Small change to system change in Stoke-on-Trent
Lee Dale – Expert Citizens C.I.C.
Mandy Jago – Volunteer VOICES and Expert Citizens C.I.C. Board Member
Sharon Sharman – Learning and Evaluation Manager VOICES
A Psychologically Informed Environment (PIE) “…is one that takes into account the psychological makeup – the thinking, emotions, personalities and past experience – of it’s participants in the way that it operates”
(Robin Johnson http://pielink.net/ 2012).
Many of the customers homeless services work with may seem to have difficulty managing their emotions, can appear impulsive and may not consider the consequences of their actions. They may also appear to be withdrawn, isolated and seemingly reluctant to engage with support and / or exhibit anti-social type behaviours. The purpose of PIE is to help staff understand where these behaviours are coming from and, therefore, work more creatively and effectively with people.
(adapted from Psychologically Informed Environments; Westminster City Council 2015)
How can we create a psychologically safe environment in our Emergency Department for people who have experienced multiple emotional traumas and are experiencing homelessness?
This conversation started some time ago with Julie Norton, an Accident and Emergency (A and E) consultant from the Royal Stoke University Hospital. Julie had approached VOICES to seek ways of supporting departmental staff in developing best practice to support people experiencing multiple and complex needs. After meetings and several e mails, we decided that the best place to begin was by developing more awareness of why people may find themselves at A & E and what actions staff could take to best support them.
On 25th September and 12th October 2018, we delivered two workshops with some of the nursing and medical staff from A&E at the Royal Stoke, including two Consultants and an Administration Supervisor. We explained some of the reasons why people experiencing multiple needs may attend A and E more frequently than others and shared our findings from the results of a recent research project conducted by Expert Citizens C.I.C., year 5 GP students, Keel University and Healthwatch Stoke-on-Trent. “Access to Primary Care Services for Patients with No Fixed Abode (2018)”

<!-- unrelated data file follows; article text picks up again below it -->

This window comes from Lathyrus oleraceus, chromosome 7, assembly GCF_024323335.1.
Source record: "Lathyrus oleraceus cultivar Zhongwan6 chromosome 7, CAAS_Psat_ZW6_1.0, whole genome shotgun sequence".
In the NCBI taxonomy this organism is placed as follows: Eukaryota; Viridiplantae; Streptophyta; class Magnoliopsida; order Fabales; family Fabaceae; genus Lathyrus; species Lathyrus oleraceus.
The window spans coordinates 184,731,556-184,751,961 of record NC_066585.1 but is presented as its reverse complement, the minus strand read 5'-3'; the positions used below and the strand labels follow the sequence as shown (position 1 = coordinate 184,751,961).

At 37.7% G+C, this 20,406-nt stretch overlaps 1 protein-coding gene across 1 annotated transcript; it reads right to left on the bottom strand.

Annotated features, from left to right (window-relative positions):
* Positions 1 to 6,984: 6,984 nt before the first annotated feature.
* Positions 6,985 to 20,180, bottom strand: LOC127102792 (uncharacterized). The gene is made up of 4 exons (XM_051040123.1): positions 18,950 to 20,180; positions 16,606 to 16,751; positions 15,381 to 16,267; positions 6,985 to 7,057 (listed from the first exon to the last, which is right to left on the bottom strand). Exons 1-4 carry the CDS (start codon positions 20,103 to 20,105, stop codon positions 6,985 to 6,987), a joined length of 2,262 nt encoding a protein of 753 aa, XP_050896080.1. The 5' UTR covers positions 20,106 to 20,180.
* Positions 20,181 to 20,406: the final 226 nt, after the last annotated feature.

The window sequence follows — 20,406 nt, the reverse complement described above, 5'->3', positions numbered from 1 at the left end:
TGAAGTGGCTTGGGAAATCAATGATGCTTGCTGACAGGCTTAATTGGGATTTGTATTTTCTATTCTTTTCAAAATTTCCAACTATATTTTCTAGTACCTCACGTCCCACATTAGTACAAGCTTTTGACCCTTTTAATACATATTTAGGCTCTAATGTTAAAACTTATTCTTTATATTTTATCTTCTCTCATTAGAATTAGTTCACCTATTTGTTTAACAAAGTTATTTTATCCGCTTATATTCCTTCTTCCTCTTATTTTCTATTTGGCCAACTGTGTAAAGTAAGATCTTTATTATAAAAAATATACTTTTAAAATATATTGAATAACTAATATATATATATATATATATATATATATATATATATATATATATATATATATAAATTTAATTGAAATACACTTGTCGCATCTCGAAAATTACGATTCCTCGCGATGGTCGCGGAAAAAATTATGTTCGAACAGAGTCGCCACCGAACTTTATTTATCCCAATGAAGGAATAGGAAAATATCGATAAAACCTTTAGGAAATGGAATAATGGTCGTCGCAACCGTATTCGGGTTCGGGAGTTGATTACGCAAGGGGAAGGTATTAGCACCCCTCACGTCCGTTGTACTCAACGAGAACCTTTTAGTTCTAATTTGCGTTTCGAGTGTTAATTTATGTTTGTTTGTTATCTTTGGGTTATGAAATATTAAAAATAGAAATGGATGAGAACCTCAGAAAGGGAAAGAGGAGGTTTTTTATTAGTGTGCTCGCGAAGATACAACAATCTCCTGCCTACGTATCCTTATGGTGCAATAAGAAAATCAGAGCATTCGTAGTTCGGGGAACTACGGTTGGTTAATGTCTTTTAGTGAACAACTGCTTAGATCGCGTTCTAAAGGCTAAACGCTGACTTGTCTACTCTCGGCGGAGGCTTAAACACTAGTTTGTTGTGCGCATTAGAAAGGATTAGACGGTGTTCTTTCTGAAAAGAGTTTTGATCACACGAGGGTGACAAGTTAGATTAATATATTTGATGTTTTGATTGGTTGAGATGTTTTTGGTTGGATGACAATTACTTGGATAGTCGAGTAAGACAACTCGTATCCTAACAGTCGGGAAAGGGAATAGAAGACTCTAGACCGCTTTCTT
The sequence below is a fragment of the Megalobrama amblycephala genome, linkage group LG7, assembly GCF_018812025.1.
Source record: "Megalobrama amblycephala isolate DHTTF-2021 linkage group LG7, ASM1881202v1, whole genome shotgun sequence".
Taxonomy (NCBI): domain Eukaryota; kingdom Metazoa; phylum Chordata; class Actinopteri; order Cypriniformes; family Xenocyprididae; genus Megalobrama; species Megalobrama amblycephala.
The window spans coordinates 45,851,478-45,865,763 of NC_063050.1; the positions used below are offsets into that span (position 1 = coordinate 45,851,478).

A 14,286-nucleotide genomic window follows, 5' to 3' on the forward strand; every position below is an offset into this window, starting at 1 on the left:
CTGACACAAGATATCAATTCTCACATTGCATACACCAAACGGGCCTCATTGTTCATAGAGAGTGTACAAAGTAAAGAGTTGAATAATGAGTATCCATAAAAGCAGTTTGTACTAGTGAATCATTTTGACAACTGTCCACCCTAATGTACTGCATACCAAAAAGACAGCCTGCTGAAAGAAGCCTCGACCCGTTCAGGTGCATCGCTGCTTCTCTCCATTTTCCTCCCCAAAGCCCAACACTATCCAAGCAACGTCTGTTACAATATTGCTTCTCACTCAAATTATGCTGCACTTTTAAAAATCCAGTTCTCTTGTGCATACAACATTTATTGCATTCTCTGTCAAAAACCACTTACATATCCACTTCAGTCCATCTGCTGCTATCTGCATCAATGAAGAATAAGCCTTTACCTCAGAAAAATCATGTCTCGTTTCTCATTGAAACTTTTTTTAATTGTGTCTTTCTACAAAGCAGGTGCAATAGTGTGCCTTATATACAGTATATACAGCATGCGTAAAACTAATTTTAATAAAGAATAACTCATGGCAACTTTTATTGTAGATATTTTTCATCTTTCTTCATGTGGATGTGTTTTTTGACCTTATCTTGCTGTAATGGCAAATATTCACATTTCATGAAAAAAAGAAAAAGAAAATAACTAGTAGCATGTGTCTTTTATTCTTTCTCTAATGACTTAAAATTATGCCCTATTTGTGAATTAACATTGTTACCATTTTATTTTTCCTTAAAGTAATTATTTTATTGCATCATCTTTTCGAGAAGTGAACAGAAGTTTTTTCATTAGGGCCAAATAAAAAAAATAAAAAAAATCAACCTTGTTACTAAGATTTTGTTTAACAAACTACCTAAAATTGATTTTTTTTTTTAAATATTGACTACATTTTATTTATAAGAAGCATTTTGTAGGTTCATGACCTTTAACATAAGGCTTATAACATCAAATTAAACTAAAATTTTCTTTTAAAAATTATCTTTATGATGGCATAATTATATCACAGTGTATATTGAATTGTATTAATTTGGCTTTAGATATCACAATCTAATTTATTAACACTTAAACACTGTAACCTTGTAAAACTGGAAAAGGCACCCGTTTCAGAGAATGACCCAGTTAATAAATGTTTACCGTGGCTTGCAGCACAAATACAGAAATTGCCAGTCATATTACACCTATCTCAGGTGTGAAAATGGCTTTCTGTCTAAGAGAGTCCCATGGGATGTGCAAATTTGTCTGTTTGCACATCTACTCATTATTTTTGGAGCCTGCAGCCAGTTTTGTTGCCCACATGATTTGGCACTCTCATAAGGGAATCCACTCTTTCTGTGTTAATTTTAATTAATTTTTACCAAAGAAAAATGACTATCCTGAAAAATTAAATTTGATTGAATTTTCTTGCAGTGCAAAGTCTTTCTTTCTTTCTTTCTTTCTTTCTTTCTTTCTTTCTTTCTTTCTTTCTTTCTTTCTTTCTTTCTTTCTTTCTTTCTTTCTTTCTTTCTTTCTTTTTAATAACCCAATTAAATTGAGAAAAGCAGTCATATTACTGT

This report demonstrates that only 27% of GP surgeries in Stoke-on-Trent would register people who have no fixed abode without conditions. For people with no GP it is difficult to access other services that may support them with physical and mental ill health, so often, and when in crisis, their only way of getting health treatment is through A&E. We also explained the difficulties faced by people experiencing homelessness in trying to access their benefit entitlement and demonstrated that, often, individuals are not only rough sleeping without support, but also have no income. To further deepen understanding we challenged the view that rough sleeping and substance misuse is a “lifestyle choice”. Creating empathy, we asked the delegates to consider what choice they feel they would have if they were in a similar situation.
What we do know is that, for many people, engaging with the VOICES Service Coordination Team supports them to develop more fulfilled lives and their need to access A & E hugely drops, demonstrating that when people do have real choices, they are able to make them with the right support. See our report ‘Hard Edges: Stoke-on-Trent” 2018:
Lee Dale, Volunteer Educator from Expert Citizens C.I.C., talked about his own lived experience of homelessness and addiction, sharing insight into how he felt when he was experiencing mental ill-health and admitted to A and E.
“I was totally blown away by how staff created a safe and comfortable environment for me to be able to talk about my experience of being a rough sleeper, and the difficulties I had engaging with services. It was particularly special to see people’s enthusiasm and willingness to develop a culture that is not based on assumptions”.
Lee’s story provided great insight into how a service can be more welcoming and actively listen to patients and how follow up appointment times should be both flexible and sympathetically agreed with patients to ensure that they are able to sustain engagement with their treatment.